How best to describe saxophonist Andrew White's performance at the taping of "Billy Taylor's Jazz at the Kennedy Center" on Monday night? The host of the NPR program offered a succinct appraisal: "ferocious." Taylor looked a little slack-jawed after witnessing up-close White's power on tenor sax--a sound teeming with fresh harmonic ideas and driven by a fierce rhythmic momentum.

White, on the other hand, has never been known as a man of few words. The author of numerous scholarly jazz articles and transcriptions, he answered questions from Taylor and members of the Terrace Theater audience at length, shamelessly plugging his publications and producing a lot of laughter in the bargain. The comedy briefly spilled over into one of his performances, an amusingly choreographed exercise in "saxophonisitic ebonics" dubbed "Nouveau Funk," which lived up to its billing.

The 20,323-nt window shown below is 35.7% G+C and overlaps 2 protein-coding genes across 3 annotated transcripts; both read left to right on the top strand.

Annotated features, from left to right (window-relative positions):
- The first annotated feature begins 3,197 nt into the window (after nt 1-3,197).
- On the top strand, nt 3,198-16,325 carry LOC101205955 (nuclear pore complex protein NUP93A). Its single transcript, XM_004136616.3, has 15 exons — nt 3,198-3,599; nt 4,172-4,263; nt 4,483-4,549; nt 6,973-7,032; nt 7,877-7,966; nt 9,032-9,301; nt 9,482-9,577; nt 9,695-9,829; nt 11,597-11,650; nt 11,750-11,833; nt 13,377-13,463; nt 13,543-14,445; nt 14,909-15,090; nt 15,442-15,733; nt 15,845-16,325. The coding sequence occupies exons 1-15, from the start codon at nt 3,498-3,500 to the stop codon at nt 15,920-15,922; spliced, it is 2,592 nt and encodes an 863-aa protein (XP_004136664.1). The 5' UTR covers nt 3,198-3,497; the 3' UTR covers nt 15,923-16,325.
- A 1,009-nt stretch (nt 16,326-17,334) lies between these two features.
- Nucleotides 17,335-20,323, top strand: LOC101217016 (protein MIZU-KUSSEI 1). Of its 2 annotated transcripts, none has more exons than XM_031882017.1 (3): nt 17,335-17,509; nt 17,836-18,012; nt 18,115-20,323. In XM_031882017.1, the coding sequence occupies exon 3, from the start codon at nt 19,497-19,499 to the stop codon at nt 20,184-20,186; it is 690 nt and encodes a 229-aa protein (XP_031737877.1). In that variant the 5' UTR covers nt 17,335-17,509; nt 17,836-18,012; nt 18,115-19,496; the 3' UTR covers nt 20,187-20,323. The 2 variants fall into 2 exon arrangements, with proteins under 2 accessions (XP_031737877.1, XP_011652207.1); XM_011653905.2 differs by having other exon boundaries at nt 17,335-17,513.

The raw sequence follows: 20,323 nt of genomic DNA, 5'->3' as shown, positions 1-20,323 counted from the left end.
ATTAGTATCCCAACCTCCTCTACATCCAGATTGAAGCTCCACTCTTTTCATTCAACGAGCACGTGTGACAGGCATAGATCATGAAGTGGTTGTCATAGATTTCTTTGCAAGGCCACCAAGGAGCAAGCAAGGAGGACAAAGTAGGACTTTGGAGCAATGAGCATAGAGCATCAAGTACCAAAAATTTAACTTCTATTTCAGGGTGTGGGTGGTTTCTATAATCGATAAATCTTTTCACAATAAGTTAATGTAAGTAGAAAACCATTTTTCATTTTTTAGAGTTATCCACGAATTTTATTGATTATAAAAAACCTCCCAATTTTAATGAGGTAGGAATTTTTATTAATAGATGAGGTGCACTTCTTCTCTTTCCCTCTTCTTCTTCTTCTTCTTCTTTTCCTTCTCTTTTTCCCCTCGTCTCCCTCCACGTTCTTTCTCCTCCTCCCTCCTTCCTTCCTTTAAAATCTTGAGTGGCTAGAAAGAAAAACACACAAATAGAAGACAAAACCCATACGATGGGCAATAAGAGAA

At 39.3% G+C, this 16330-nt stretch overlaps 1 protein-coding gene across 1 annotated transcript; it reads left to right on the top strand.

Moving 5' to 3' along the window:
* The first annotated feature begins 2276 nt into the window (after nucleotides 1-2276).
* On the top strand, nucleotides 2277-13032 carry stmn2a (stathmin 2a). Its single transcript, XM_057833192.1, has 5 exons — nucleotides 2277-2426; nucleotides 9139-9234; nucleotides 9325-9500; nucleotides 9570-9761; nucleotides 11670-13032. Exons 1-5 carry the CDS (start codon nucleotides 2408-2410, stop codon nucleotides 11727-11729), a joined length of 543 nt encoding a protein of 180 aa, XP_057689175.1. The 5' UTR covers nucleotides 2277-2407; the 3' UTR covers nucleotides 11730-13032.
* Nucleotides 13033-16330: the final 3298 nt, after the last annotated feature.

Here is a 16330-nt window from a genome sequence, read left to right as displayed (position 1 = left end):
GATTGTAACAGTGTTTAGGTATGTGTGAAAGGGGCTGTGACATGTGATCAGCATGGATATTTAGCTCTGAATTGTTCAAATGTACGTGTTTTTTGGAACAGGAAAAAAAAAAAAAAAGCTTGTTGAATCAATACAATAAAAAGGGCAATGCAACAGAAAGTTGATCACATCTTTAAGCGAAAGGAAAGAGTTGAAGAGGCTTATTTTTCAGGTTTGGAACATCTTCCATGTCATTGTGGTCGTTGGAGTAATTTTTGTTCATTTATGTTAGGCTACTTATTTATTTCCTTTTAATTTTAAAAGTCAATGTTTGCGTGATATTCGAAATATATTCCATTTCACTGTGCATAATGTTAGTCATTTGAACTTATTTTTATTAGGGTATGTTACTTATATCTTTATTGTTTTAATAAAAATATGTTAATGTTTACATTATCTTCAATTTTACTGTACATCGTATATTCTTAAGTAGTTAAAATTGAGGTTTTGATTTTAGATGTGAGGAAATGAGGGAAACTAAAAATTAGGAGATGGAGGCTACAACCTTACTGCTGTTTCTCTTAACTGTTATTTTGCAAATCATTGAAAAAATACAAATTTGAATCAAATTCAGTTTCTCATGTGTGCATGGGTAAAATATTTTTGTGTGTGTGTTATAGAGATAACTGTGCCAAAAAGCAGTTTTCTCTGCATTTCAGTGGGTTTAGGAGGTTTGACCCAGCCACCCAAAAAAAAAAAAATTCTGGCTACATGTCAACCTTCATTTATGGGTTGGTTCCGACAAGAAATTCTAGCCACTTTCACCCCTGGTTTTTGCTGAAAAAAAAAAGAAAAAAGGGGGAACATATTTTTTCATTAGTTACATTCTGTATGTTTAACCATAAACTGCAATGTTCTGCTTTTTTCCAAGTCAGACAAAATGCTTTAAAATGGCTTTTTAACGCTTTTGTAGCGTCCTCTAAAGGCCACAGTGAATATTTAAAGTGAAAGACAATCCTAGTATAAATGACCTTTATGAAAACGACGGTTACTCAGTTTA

For the most part, though, White spent the evening demonstrating his knowledge and mastery of the music of Charlie Parker (via four of his Parker transcriptions) and John Coltrane (via a torrential reprise of "Giant Steps"). It was no mere coincidence that the latter performance, with its fanciful opening cadenza, was marked by the same virtue White ascribed to Coltrane's work: "unpredictability." Supported by Taylor and his alert trio mates--bassist Chip Jackson and drummer Winard Harper--White played tenor and alto saxes with equal finesse, tempering his more impassioned recitals with a tender and lyrical reading of "Everything I Have Is Yours."